Palin packs Minges for a high-octane speech
Published 3:18 am Wednesday, October 8, 2008
Vice presidential hopeful focuses on economy, war
By GREG KATSKI
GREENVILLE — Alaska Gov. Sarah Palin, Republican vice presidential nominee, captivated the crowd of 8,000-plus at Minges Coliseum Tuesday night with a speech dominated by economic promises, attacks on the Obama/Biden presidential campaign and high praise for the experience of her running mate, Republican presidential nominee, Sen. John McCain (R-Ariz.).
Palin said she was campaigning in the Tar Heel state “to help put us in (Washington,) D.C.”
She cited McCain as the only presidential hopeful with the experience to fix the current economic crisis and manage the conflicts in Iraq and Afghanistan.
The vice presidential hopeful said, if elected, a McCain-led White House would propose a spending freeze in the federal government to help alleviate the government’s growing debt and ease the country’s credit and mortgage problems.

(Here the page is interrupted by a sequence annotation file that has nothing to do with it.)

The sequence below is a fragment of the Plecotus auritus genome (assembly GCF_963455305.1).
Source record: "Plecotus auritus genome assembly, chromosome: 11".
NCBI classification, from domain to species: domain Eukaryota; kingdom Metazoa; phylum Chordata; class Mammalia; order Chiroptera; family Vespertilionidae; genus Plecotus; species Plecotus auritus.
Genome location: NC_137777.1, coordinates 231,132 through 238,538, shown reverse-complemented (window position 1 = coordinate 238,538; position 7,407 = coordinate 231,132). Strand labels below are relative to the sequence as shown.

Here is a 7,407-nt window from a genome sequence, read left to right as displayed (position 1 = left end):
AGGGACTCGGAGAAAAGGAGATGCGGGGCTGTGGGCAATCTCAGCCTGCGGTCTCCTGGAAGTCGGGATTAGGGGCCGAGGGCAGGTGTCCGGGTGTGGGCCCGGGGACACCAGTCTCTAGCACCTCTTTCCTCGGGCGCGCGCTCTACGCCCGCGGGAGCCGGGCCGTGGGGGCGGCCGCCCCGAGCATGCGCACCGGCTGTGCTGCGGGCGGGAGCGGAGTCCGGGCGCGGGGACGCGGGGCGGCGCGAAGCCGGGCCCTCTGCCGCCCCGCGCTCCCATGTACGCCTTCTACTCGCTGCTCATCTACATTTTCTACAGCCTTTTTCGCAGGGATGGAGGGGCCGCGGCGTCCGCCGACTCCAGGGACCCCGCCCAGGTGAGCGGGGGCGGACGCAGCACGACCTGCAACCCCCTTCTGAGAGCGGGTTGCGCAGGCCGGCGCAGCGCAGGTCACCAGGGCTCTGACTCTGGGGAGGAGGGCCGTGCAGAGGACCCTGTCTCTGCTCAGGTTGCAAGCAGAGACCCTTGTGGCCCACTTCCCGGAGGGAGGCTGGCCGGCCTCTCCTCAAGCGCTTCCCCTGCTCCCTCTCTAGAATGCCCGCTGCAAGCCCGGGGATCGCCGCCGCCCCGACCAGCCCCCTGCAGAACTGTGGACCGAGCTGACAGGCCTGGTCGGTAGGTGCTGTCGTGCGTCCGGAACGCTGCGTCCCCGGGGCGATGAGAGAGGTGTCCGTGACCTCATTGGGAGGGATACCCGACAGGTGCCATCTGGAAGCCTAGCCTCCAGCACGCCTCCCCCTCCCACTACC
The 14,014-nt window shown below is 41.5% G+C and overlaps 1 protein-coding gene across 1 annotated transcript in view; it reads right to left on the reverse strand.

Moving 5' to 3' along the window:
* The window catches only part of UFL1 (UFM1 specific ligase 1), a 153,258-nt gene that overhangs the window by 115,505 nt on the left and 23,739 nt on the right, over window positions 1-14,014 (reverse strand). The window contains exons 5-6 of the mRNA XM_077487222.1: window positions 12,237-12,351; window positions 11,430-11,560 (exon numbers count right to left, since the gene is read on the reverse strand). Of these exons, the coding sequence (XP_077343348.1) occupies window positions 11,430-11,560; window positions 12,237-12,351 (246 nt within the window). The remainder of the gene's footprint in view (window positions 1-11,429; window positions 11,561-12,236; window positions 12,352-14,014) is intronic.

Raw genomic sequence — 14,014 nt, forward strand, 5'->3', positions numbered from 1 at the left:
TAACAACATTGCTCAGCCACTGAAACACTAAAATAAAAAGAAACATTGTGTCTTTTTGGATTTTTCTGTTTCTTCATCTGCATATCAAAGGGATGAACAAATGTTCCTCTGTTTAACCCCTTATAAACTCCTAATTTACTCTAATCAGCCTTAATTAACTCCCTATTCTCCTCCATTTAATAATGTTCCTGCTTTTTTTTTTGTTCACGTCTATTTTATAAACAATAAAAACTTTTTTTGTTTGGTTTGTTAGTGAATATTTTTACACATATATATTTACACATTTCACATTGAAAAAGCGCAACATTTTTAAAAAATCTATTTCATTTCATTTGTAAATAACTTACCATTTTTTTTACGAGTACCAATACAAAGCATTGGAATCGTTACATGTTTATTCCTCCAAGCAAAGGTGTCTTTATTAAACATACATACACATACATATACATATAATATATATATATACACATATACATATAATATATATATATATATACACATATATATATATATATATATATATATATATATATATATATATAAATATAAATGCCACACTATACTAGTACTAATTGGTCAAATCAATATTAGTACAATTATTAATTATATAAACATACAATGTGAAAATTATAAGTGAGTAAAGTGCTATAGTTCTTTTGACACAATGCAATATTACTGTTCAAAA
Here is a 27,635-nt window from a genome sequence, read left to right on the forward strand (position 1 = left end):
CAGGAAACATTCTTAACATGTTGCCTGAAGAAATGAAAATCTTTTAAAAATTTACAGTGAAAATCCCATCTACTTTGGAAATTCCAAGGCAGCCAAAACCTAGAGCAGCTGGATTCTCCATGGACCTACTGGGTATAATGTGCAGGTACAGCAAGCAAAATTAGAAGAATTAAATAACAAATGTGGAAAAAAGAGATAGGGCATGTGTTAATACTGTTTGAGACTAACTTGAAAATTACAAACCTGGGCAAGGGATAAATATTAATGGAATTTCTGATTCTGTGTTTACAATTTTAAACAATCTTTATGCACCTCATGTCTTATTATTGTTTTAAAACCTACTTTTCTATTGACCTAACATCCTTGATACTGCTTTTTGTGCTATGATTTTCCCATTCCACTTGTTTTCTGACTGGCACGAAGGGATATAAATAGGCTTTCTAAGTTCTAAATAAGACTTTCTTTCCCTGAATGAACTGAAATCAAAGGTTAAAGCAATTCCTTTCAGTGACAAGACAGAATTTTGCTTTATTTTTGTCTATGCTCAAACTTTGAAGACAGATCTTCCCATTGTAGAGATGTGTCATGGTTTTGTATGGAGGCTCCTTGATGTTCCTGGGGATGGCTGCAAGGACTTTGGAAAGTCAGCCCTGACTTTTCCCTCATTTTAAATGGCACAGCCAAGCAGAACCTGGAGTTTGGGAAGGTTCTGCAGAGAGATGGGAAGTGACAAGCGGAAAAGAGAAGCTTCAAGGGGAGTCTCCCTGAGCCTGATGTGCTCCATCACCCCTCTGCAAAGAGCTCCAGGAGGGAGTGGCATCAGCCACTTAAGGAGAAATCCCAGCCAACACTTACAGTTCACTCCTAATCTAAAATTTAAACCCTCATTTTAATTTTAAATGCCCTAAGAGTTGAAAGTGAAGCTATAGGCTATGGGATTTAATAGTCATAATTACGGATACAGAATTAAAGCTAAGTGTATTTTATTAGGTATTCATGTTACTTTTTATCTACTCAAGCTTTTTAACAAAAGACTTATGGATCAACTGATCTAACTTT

The freeze would allow the executive branch “to review every agency, every department,” said Palin. “And eliminate things not working for you, people of America.”
She said that the American people can trust McCain and that the presidential nominee is not a flip-flopper.
She also has the utmost confidence in his role as commander-in-chief.
Showing her every-woman side, she said, “as a mother of one of those troops, that is exactly the kind of man I want (in charge).”
Palin then paid tribute to the troops in the audience.
The vice presidential nominee then went on the attack.
Palin said that Democratic presidential nominee, Sen. Barack Obama (D-Ill.), has voted 94 times for higher federal taxes since joining the Senate.
She also said that two of Obama’s biggest supporters and campaign financiers have strong ties to Fannie Mae and Freddie Mac.
She also called for smaller government and less reliance on foreign energy.
She pointed to her time as governor of Alaska as proof.
The vice presidential nominee also called for offshore drilling, which received an enthusiastic response from the audience.
Beneath a backdrop of rabid supporters donning signs that read “Pirates 4 Palin” and “Palin Power,” the Alaska governor concluded with what she considers is the difference between the two campaigns.